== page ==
How to Keep a Stray Cat Warm Outside in Winter

How to Keep a Stray Cat Warm Outside in Winter

Lets find out how to keep a stray cat warm outside in winter, how to keep cats warm in garage. How do stray cats survive in cold weather, how do cats survive in extreme cold.

No matter how cold it is, some cats still want to be outside. Which means they are at risk from potential hazards but with care, the trouble can be prevented.

The clocks have just gone back, and this means one thing: darker mornings and nights and a lot less daylight. Then we have the colder weather to look forward to!

When it’s cold, cats can look for shelter in sheds, garages and outbuildings. So keep the doors either shut or wedged open, so that cats do not become trapped.

More cats tend to go missing in the winter months as many lose their bearings so it is advisable to have your cat micro-chipped. If you have moved to a new address, ensure the microchip database has your new contact details with phone number. If your cat goes missing, you can be reunited much quicker.

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Going out

In the winter, try to let your cat out-side when temperatures are warmer and avoid peak hour traffic levels. Try to keep your cat inside during the dark hours when there is a greater risk of cats being involved in road traffic accidents, theft and physical attacks.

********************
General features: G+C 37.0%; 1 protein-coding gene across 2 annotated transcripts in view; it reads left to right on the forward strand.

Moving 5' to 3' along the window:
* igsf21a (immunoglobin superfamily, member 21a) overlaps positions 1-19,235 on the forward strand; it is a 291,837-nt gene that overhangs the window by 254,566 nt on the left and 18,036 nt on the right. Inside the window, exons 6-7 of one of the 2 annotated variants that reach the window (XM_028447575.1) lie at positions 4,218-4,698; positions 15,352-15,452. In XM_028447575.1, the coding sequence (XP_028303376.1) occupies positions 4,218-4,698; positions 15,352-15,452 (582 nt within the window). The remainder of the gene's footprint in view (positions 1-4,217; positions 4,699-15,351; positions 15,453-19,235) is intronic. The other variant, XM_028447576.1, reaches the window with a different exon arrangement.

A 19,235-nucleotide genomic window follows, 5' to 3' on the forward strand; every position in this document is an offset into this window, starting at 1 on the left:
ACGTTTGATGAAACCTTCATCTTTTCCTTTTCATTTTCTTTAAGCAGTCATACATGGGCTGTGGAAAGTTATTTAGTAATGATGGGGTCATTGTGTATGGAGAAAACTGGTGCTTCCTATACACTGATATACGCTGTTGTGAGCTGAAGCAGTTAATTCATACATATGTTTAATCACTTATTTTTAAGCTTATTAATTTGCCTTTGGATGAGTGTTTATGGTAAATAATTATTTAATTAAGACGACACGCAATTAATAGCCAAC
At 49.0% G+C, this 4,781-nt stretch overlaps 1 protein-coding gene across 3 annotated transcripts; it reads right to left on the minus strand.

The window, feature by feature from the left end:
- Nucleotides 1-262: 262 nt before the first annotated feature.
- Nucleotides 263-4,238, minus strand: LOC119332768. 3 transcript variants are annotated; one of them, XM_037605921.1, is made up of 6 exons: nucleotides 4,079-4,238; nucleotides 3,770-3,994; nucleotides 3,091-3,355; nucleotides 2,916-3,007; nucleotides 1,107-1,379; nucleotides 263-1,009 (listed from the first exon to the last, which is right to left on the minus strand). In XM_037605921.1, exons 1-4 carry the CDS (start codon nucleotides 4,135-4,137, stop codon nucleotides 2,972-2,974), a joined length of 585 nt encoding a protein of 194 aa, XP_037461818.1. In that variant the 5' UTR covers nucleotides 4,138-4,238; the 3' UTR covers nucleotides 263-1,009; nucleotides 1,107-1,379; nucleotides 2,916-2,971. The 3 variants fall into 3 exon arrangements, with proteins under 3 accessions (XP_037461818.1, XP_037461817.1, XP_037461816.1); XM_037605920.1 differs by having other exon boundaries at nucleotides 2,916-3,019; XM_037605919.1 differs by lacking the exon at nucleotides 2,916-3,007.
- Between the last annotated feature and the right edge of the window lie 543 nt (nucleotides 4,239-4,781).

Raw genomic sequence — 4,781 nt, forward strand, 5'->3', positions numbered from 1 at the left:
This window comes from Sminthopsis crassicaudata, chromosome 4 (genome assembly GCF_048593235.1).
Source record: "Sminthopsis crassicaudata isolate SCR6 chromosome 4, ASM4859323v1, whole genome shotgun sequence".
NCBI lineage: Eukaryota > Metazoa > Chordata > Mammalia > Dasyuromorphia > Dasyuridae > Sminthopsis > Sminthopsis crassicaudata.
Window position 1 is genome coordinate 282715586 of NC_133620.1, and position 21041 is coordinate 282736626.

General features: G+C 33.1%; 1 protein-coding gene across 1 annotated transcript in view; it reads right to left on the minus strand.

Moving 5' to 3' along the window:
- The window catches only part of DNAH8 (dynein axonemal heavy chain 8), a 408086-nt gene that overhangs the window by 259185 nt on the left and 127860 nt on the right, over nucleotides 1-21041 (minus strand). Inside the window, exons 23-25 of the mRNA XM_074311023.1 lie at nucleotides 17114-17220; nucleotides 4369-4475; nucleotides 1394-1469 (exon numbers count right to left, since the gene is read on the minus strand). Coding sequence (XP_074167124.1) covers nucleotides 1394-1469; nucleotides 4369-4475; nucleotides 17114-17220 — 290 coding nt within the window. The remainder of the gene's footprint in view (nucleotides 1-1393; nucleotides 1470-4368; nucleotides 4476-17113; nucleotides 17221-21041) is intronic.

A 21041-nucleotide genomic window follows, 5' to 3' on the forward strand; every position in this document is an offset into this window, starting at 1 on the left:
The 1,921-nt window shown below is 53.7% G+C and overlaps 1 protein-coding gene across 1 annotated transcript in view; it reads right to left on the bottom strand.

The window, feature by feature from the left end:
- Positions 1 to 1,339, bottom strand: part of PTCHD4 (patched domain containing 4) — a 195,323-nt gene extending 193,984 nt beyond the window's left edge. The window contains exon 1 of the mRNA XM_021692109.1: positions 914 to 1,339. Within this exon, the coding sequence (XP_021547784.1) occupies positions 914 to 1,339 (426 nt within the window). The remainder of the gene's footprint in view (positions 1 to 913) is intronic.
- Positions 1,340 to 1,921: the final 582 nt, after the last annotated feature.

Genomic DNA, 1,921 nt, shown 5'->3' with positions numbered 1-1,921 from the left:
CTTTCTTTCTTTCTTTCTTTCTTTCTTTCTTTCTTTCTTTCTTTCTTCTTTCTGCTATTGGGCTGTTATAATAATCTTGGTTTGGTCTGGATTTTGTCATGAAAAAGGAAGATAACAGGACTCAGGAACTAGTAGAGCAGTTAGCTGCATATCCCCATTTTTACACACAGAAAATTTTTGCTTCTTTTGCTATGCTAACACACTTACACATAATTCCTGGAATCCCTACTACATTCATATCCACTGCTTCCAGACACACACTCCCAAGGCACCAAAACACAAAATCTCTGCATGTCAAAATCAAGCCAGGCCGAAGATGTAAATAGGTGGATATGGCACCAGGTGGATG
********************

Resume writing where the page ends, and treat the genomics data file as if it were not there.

Check your cat flap on a regular basis to ensure it has not frozen over or be-come blocked by snow. The festive season is a busy one for a lot of families. Many have visitors, which can mean the door being open and shut more often. Which can result in a stressed-out cat sneaking out.

This is particularly worrying if your cat is an indoor cat. She is not familiar with outdoor surroundings or busy roads. You can prepare for this by preparing a quiet room in the house where your cat/cats can feel safe. Also where she feels secure and can seek sanctuary if things get too noisy.

A stressed-out cat with nowhere to seek solace is more likely to try to escape and apart from the potential dangers of this. There are also possible health implications in the form of feline lower urinary tract disease ‘FLUTD’. Which can vary from cystitis to a urethral blockage which would require immediate veterinary intervention.

Anti-freeze and Vehicles

As the weather gets colder and frost appears, this is when many of us reach for the bottle of anti-freeze. Being sweet in taste it is attractive to cats due to its palatability and even if only a small amount is ingested.

It can cause serious kidney damage and be life threatening so please keep antifreeze out of the reach of your cat. If you suspect that your cat has ingested anti-freeze please take him/her to the vets as a matter of urgency; unfortunately, the longer the delay between the ingestion and the start of treatment, the less favorable the outcome.

With the temperatures dropping, many cats who are out on their daily travels seek out warmth. So they may climb under the wheel arches of vehicles or into the engines. If your car is routinely parked out on the driveway, check underneath the car to ensure that no cats have taken shelter.